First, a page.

Institute for War and Peace Reporting | Giving Voice, Driving Change
Military Denied Role in Celebrations
Independence Day celebrations went ahead last week with little of the usual pomp and circumstance after the military was told to stay away from the big parade.
Some observers were quick to blame a rift between President Hamid Karzai and his charismatic defence minister Marshal Mohammad Fahim after the August 19 event went ahead without the army.
However, Karzai said as it costs up to 30 billion afghanis - about eight hundred thousand US dollars - to put on a full military parade, the issue was simply one of cost. He was backed by his defence minister, who took the unusual step of issuing a public announcement on the subject stating, “Nothing can come between me and Karzai”.
“There were some reports that there have been disagreements in the government of Afghanistan especially between Karzai and I,” Fahim told a hastily scheduled news conference. “This is far from the truth.
"After the independence of Afghanistan, we have all worked for national unity and peace, finishing wars and enmities and helping our people move toward reconstruction.”
Many questions were raised by Karzai’s decision not to hold a military parade as part of the occasion, as billions of afghanis had been spent in April on a week-long event to celebrate the 20-year anniversary of the mujahedin invasion of Kabul. Tanks and guns were repaired and new uniforms made for the soldiers who took part.
The defence ministry’s technical deputy General Attiqullah Baryalai told IWPR, “Karzai said the earlier anniversary was celebrated well and the military parade also went favourably, so now it isn’t necessary to do it again. We can spend the money on other things.”
The residents of Kabul have differing opinions about Karzai’s move. Rahmanullah, a shopkeeper in the Pul-e-Bagh-e-Umomi district, said it was a good decision. “The expenses of the parade should go to pay the salaries of teachers and government workers,” he said.
Mirza Gul, an officer at the central military headquarters, agreed. “If a teacher, a worker and an officer don’t have any salary then what do the celebrations mean?” he asked.
However, Kabul resident Mohammad Tamim Tahseel was disappointed, “There should be a parade so that the world can see how much we love our army. People won’t accept that it didn’t go ahead because of the expense.”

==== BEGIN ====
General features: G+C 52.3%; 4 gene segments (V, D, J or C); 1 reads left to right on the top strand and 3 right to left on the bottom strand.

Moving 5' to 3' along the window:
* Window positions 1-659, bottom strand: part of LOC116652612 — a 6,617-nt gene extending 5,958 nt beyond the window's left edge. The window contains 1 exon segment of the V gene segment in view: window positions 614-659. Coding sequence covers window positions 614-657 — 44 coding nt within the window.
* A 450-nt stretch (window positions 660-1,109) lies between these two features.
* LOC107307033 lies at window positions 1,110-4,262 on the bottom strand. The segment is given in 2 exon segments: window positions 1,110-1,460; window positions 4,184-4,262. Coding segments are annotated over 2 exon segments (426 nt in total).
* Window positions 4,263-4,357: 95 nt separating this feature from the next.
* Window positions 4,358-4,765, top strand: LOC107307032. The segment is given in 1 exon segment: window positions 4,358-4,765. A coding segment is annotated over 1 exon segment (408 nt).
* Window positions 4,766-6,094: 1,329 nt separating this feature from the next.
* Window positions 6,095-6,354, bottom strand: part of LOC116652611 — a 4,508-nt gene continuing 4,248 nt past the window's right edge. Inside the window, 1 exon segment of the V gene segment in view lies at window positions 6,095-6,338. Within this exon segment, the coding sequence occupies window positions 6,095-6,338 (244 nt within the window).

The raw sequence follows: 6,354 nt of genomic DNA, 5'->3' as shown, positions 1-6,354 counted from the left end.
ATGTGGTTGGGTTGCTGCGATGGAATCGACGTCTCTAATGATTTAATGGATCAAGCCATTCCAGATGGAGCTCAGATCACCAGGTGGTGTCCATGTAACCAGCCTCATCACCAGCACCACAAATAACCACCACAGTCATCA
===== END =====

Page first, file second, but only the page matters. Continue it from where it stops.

The parade celebrating 83 years of independence from Britain went ahead as usual in the Ghazi Stadium - the scene of several atrocities during the Taleban era. Karzai, Fahim and other cabinet members were joined by the frail figure of Zaheer Shah, the 87-year-old former king who returned from exile in Italy earlier this year.
The Afghan president told an estimated crowd of 10,000 spectators and young performers, “These youths are the leaders of the future. The young people should remember that today’s freedom is the result of the martyrdom of millions of our people in the fight for independence 83 years ago and in the holy war 20 years ago.
“Everything we love is the result of the sacrifices of our youths. The future of Afghanistan is yours. You have to give your compatriots a good and comfortable life, so that the coming generations may live in peace.”
A stream of sports teams and high school students filed past Karzai and his guests, as organisers attempted to turn the parade into a celebration of youth. Events were only enlivened by a troupe of Shomali plainsmen who clearly hadn’t been told about the “no guns” rule and fired their rifles into the air, startling the heavy security presence.
Afghanistan won its independence in 1919 after three wars against Britain, which led to the deaths of more than 30,000 British soldiers. The anniversary is marked each year, although the date itself is not fixed.
It has always been a grand affair, kicking off with a 21-gun salute followed by display of military might. Music, singing and dancing would continue for a week. It was difficult not to view the 2002 parade as a rather sad shadow of previous years.
Shoib Safi is a Kabul-based freelance journalist. Rahimullah Samandar is a reporter from Pol Khomri in Northern Afghanistan.
As coronavirus sweeps the globe, IWPR’s network of local reporters, activists and analysts are examining the economic, social and political impact of this era-defining pandemic.
- Europe & Eurasia
- Latin America
- Middle East & North Africa
- Focus Pages
- Training & Resources
- Print Publications
- IWPR Spotlight